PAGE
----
Iran trying to break sanctions through Turkey

Turkey has three border gates with its eastern neighbor, Iran. In this file photo, trucks are seen waiting to enter Iran via the Gürbulak gate in Ağrı province. (Photo: Cihan)

October 16, 2011, Sunday/ 15:09:00

Iran, suffering from a series of sanctions imposed on it by the UN, is trying to use Turkey to procure materials and goods it urgently needs in its domestic industry, pushing illegal trade with Turkey to $4 billion.

Industry observers estimate that the illegal trade of goods between the two countries has increased from $1 billion in 2009 to $3 or $4 billion now. Though most illegal trade comprises items that were not on the list of banned materials, such as tobacco and oil, other items, such as dual-use materials, may be finding their way to Iran.

The UN Security Council imposed a new round of sanctions on Iran in June 2010 to force it to comply with demands over its controversial nuclear program. Iran, hard-pressed by the embargo, seems to be trying to break the sanctions through Turkey, the United Arab Emirates and other neighboring countries.

Özcan Alaş, president of the Iran and Middle East Trade Development Association, founded in 2009, estimates that unofficial trade between Iran and Turkey has risen to almost $4 billion. He told Today's Zaman that his information on the figure comes from Iranians with whom he has been dealing.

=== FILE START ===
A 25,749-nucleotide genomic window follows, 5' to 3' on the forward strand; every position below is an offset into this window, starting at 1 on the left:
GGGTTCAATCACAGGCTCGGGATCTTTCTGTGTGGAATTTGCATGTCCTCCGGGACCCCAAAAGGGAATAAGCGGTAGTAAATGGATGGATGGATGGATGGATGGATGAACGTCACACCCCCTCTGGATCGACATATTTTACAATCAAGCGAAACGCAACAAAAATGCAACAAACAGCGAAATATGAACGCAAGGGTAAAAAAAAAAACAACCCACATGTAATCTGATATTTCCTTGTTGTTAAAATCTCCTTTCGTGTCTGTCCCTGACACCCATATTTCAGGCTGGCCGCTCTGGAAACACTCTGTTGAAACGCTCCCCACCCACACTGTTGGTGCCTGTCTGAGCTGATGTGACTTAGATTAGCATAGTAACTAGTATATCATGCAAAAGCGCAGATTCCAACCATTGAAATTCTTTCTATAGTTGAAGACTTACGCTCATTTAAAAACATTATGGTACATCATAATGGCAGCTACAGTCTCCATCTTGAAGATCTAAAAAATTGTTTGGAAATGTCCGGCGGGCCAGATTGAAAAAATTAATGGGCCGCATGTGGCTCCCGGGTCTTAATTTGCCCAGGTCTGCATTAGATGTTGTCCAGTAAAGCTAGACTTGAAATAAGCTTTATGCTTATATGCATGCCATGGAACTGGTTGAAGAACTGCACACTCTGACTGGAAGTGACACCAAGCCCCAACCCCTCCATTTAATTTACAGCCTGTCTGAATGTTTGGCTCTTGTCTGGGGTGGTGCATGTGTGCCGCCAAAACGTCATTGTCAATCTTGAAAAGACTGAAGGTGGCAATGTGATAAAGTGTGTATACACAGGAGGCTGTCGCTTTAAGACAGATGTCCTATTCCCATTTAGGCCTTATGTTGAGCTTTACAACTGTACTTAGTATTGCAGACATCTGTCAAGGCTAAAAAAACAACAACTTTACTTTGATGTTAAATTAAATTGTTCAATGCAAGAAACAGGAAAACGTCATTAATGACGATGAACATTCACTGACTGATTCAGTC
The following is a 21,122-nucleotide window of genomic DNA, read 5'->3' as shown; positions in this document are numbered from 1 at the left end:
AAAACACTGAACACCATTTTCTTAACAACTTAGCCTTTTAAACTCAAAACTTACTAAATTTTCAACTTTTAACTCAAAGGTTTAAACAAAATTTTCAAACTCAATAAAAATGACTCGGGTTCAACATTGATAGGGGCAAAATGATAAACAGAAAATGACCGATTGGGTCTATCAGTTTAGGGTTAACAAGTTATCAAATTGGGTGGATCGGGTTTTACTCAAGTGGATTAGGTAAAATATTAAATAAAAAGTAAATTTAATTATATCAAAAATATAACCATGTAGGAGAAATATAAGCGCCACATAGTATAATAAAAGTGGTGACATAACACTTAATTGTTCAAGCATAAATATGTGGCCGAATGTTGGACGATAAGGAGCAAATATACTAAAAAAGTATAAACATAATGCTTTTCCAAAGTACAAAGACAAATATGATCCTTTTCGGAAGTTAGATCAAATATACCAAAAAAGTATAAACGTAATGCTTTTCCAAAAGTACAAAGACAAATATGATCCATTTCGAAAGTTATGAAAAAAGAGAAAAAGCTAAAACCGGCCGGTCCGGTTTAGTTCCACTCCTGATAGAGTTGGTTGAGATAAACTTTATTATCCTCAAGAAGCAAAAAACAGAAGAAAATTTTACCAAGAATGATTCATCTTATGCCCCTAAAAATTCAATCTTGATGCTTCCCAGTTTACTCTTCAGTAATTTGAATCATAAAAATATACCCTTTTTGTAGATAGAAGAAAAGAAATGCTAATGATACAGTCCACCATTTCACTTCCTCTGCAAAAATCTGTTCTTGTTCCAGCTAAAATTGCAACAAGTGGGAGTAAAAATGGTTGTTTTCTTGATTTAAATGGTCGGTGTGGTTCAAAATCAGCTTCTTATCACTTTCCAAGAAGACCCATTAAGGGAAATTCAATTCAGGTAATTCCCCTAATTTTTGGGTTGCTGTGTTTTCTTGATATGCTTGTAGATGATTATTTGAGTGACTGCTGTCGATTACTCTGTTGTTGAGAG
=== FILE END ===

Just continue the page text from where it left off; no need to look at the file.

All sorts of goods are being transported unofficially, says Alaş, who has been doing business with Iran for more than 15 years. Textile products, machinery and parts, spare automobile parts and food are all part of the illegal trade allegedly carried out by buses, trucks and other means of transport over the mountains. Talking about the difficulties in which the Iranians find themselves, Alaş says: “They get what they need from Turkey because their other neighbors don't have what they need. You even see big factories having to stop production due to a lack of spare parts, which causes people to suffer.”

Alaş also says Iran bypasses embargos over financial transactions. Iranian businessmen do their money transfers the old way, he claims, saying that huge amounts of money are being transferred “a la Grand Bazaar” with money physically moved from the buyer to the seller. “Sometimes a money transfer of $500 million is performed in just one go. The buying party makes the payment to an intermediary with a commission of 1 or 2 percent and gets the money out of the country,” he adds.

Another Turkish businessman who declined to be named told Today's Zaman that there are also goods restricted by the UN embargo being sold in unofficial transactions, which means that the Iranians manage to bypass the embargo through Turkish companies. “Turkish companies do the buying and get the machinery or whatever into Turkey, and then send it to Iran,” he adds.

Meanwhile, in the wake of an alleged plot by Iran -- which Iran dismissed as “American propaganda” -- to assassinate the Saudi ambassador to the United States, a senior State Department official said Tuesday that the US is going to be looking for countries to enforce existing sanctions, implement new ones and cut ties with the Iranian Revolutionary Guard Corps, to basically match what the United States has already done. “We are continuing to look for additional ways to apply financial sanctions on Iran. We are very much in the business of increasing pressure on Iran through sanctions, so Iran understands they have a clear choice to be made between coming to the table seriously [and] meaningfully, and facing further isolation and sanctions,” the same US State Department official was quoted as saying by CNN on Oct. 11.